My feeling toward the earthquake in Japan
Recently in English
class we've been studying the Earthquake in Japan. I thought
this was just another common earthquake in Japan, because earthquake was very
common in Japan, it turn out that I was wrong. As I looked through the pictures of the earthquake in Japan, I
came upon a picture of a whirlpool. Normally I would look carefully at its
beauty, but this time I am in no mood for that, all I can think was “how many
lives did this whirlpool took?” The disaster in Japan once again reminds me of
how helpless humans are in front of nature.
“The earthquake last Friday forced 11 reactors out
of action, leaving East Japan with a serious power shortfall. In
order to conserve electricity and prevent unforeseen power cuts, Tokyo Electric
Power Company (Tepco) is enforcing scheduled blackouts across the region.”
quote is from Japan earthquake live report <http://www.timeout.jp/en/tokyo/feature/2530/Japan-earthquake-live-report> I heard
from other people that different areas of Japan are rotating to have black
outs, because Japan is low on fuel. I wonder how many days this will last
because without electricity things cannot run normally, school cannot start,
trains cannot run, and companies will be close. I just hope everything will
return back to normal soon.
first it didn't feel unusual, but then it went on and on. So I got myself and
my wife under the table," he told The Associated Press. "I've lived
in Japan for 10 years, and I've never felt anything like this before. The
aftershocks keep coming. It's gotten to the point where I don't know whether
it's me shaking or an earthquake."”
reminds me of the one and only time which I experienced an earthquake myself.
I’ve experienced a small earthquake when I was in China. I live near the sea back
in China, I figure the earthquake might be a side effect from an earthquake
somewhere else. I was asleep when the earthquake occurred, my parents woke me
up, and I notice my view was shaking. After a while I realized my view wasn’t
shaking, it was the room that was shaking. My parents pull me out of the house
before I can have more thoughts to myself. The earthquake lasted for 5- 15
minutes I think, we were afraid that it might strike again, so we gathered
outside of the house. Funny thing was my parents move my bed to outside of the
house so I can sleep and be prepare to go to school the next day.
I read a Wikipedia article, “2011 Sendai earthquake and tsunami,” Wikipedia:
The Free Encyclopedia. <http://en.wikipedia.org/wiki/2011_Sendai_earthquake_and_tsunami.
>This article is very useful because it provide a lot of information. A lot
of information from the article is gathered from different articles, so instead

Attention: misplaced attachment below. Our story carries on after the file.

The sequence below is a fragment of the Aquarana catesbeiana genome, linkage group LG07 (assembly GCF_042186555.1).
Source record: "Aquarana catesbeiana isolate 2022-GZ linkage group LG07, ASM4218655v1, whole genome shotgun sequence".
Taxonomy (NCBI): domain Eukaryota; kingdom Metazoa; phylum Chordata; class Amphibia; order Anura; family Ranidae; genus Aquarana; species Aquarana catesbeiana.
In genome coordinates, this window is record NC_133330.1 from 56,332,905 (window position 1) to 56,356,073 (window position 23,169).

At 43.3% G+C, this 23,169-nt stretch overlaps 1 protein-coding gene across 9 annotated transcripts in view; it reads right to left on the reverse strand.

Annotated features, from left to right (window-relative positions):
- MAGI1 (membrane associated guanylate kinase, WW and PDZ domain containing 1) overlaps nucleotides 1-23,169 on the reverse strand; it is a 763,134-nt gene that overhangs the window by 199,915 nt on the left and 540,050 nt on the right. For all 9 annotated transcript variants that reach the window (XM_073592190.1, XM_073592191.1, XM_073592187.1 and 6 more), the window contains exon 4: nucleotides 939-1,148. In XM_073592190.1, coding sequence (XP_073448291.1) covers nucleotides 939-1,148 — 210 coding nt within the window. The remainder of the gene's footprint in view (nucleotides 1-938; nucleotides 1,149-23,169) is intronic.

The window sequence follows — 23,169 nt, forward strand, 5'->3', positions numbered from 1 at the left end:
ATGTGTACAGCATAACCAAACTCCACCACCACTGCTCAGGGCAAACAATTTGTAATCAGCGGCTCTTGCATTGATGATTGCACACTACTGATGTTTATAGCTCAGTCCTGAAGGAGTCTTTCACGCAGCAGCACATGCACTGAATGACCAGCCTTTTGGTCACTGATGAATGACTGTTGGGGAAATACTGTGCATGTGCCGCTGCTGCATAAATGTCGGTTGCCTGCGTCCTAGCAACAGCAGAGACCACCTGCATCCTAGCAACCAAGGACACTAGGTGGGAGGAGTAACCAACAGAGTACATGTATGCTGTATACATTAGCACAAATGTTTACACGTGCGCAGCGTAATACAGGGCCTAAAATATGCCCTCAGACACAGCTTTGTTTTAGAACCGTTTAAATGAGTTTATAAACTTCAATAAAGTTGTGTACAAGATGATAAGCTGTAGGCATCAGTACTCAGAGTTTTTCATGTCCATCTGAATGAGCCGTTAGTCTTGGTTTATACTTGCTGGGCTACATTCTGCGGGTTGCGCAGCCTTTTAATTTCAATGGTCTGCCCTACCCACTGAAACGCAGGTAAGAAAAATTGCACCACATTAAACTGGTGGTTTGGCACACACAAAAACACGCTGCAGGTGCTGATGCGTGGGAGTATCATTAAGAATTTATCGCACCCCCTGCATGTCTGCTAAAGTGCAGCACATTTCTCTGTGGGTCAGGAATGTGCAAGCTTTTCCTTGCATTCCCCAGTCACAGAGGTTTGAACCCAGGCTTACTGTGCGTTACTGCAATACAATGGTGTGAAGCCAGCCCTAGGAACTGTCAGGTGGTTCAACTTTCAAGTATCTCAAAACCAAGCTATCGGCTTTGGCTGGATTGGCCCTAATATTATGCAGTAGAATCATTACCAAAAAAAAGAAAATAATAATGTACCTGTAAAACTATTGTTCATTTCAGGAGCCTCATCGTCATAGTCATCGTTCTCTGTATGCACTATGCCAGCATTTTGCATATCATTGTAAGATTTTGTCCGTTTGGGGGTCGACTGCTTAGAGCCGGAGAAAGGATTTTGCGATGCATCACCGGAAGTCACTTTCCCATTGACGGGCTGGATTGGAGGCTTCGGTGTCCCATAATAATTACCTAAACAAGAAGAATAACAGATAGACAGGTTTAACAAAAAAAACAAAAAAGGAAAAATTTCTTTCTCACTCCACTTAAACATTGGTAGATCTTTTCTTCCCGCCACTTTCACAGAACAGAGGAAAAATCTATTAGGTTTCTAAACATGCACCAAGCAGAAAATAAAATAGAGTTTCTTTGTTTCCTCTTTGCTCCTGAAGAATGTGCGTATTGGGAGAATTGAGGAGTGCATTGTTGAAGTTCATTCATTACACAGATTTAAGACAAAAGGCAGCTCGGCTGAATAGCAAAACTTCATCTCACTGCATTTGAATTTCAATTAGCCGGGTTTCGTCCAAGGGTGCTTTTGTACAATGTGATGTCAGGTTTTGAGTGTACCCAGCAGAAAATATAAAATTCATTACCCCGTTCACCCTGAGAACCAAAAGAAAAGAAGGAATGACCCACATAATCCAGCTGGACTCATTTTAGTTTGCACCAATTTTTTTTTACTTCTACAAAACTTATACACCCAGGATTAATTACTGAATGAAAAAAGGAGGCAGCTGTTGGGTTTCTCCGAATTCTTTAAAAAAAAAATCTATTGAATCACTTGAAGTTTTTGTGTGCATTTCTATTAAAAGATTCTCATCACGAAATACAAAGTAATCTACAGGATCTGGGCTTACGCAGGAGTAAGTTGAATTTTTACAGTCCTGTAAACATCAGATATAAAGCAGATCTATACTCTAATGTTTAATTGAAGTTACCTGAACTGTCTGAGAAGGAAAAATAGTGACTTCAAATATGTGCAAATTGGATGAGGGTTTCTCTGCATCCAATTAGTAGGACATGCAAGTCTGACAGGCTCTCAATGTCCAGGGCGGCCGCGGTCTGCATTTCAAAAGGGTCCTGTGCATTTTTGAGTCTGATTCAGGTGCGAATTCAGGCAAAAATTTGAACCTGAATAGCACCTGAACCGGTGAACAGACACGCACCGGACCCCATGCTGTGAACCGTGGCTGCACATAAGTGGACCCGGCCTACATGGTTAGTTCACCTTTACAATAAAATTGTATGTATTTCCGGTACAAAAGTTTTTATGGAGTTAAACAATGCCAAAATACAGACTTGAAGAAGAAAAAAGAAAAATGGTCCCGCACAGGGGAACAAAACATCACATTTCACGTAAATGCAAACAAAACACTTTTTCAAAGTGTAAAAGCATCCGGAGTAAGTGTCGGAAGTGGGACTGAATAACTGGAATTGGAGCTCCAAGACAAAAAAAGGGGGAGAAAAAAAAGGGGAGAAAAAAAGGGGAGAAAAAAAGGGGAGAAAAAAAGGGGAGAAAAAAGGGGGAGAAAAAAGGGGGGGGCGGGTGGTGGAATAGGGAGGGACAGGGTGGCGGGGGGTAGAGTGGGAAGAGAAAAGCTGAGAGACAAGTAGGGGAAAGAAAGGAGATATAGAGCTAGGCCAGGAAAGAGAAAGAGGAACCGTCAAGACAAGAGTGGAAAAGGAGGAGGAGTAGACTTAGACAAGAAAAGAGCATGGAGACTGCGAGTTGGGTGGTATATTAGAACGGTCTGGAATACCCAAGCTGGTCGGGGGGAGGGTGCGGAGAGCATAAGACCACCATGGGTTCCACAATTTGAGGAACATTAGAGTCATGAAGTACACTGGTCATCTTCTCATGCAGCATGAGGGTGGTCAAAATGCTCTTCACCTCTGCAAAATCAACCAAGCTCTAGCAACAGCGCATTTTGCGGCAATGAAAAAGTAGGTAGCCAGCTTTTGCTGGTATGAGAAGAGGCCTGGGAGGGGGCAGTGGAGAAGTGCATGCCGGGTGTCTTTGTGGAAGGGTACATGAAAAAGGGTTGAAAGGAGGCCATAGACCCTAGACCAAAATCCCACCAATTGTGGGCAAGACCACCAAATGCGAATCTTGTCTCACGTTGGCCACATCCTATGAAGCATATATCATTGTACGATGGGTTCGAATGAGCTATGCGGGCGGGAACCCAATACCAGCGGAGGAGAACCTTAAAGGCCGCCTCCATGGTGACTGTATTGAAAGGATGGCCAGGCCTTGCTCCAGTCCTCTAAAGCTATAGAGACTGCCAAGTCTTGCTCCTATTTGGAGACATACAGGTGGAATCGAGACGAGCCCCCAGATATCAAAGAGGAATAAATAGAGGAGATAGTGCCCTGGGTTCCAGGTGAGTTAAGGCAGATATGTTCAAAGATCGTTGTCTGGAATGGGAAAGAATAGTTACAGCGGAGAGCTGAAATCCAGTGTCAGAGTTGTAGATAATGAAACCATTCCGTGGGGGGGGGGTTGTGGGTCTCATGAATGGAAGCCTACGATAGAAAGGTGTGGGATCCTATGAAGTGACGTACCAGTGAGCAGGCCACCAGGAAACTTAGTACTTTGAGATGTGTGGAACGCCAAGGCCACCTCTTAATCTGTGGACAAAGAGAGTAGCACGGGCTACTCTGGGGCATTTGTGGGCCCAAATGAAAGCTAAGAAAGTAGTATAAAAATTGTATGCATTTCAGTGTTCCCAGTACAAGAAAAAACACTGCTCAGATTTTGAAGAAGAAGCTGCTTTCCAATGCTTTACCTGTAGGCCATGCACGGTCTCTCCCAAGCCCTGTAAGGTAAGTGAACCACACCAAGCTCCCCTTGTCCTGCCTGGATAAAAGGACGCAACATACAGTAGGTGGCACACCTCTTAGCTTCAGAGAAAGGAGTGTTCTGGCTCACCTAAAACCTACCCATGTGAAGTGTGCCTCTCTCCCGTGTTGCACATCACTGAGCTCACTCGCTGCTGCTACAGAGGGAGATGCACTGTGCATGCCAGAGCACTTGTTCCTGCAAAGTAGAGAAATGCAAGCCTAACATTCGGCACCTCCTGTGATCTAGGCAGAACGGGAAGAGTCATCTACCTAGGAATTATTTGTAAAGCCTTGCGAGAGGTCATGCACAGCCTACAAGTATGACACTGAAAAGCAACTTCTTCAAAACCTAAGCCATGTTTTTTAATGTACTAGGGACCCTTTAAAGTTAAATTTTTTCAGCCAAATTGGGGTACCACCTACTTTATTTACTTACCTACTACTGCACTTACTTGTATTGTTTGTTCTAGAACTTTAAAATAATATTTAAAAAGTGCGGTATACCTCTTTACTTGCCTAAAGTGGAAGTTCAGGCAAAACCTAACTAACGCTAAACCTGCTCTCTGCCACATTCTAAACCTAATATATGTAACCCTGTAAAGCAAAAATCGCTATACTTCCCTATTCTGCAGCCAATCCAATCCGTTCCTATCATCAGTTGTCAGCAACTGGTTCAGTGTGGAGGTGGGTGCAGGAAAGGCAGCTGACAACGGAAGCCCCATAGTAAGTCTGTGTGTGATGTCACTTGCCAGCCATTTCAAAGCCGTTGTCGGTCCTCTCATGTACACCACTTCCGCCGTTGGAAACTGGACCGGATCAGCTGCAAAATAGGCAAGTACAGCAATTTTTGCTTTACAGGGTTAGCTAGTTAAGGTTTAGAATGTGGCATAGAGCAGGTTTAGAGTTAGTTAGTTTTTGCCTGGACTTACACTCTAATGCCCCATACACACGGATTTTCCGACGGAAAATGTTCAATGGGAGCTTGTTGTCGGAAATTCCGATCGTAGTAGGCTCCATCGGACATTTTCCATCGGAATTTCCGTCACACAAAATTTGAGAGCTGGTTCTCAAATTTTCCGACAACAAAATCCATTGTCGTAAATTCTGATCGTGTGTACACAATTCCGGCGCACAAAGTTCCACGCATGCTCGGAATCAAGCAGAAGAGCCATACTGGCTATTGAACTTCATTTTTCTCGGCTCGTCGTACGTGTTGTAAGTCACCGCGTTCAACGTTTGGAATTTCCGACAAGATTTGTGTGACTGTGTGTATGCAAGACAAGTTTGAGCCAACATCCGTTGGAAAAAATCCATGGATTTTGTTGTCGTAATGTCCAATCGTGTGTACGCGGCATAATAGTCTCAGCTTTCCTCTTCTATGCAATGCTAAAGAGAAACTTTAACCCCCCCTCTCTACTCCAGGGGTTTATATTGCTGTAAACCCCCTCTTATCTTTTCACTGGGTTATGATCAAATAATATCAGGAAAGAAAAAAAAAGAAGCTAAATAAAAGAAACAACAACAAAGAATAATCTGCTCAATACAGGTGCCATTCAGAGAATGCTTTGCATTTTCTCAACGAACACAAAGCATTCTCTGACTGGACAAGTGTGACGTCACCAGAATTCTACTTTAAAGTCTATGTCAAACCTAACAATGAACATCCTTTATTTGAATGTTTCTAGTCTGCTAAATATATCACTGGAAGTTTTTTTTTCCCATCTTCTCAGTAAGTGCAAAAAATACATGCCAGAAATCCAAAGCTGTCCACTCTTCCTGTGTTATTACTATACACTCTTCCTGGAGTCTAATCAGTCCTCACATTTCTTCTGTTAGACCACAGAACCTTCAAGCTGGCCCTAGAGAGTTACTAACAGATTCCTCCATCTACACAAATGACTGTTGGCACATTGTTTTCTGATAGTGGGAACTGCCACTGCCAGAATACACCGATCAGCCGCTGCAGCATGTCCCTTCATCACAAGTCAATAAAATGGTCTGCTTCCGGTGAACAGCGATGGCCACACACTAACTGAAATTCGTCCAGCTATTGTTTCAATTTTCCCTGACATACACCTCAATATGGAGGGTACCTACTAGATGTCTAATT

of searching for different articles and reading them one by one, reading this
article is a faster to gather information.
few sentences I read that stand out to me were: “The earthquake triggered tsunami
warnings and evacuations from Japan’s Pacific coast and at least 20 countries,
including the entire Pacific coast of North America and South America. The
earthquake created tsunami waves of up to 10 meters (33ft) that struck Japan
with smaller waves in many other countries.” In the years I live, I’ve never seen Japan
suffer from a natural disaster that is as bad as this one. Not only was the
earthquake powerful, but it was also accompany by a tsunami. After a person
survives the earthquake, he’ll have to face the tsunami. I cannot imagine the
horror Japanese people have to go through, I am lucky that the only earthquake
I faced lasted for about 5 minutes.
few sentences that stand out to me were: “A fire from the turbine section of the
Onagawa Nuclear Power Plant following the earthquake was reported by Kyodo News.
The blaze was in a building housing the turbine, which is sited separately from
the plant’s reactor, and was soon extinguished.” I feel bad for the
Japanese, just when they thought the earthquake and tsunami is enough for them,
there goes the aftermath of the earthquake. I wonder how long it took them to
put the fire out, and what they done to the nuclear power plant after they put
the fire out.
was shock when I read “ There are reports of “ whole towns gone”
from tsunami-hit regions in Japan, including 9,500 missing in Minamisanriku;
Kuji and Ofunato have been “swept away…. Leaving no trace that a town was
there””. This is very upsetting, Japan has a lot of ancient treasures
(buildings, trees, clothing, etc), these beautiful setting might have been
destroy. I suddenly realized something as I’m writing this, that natural
disaster is a killer of ancient beauty.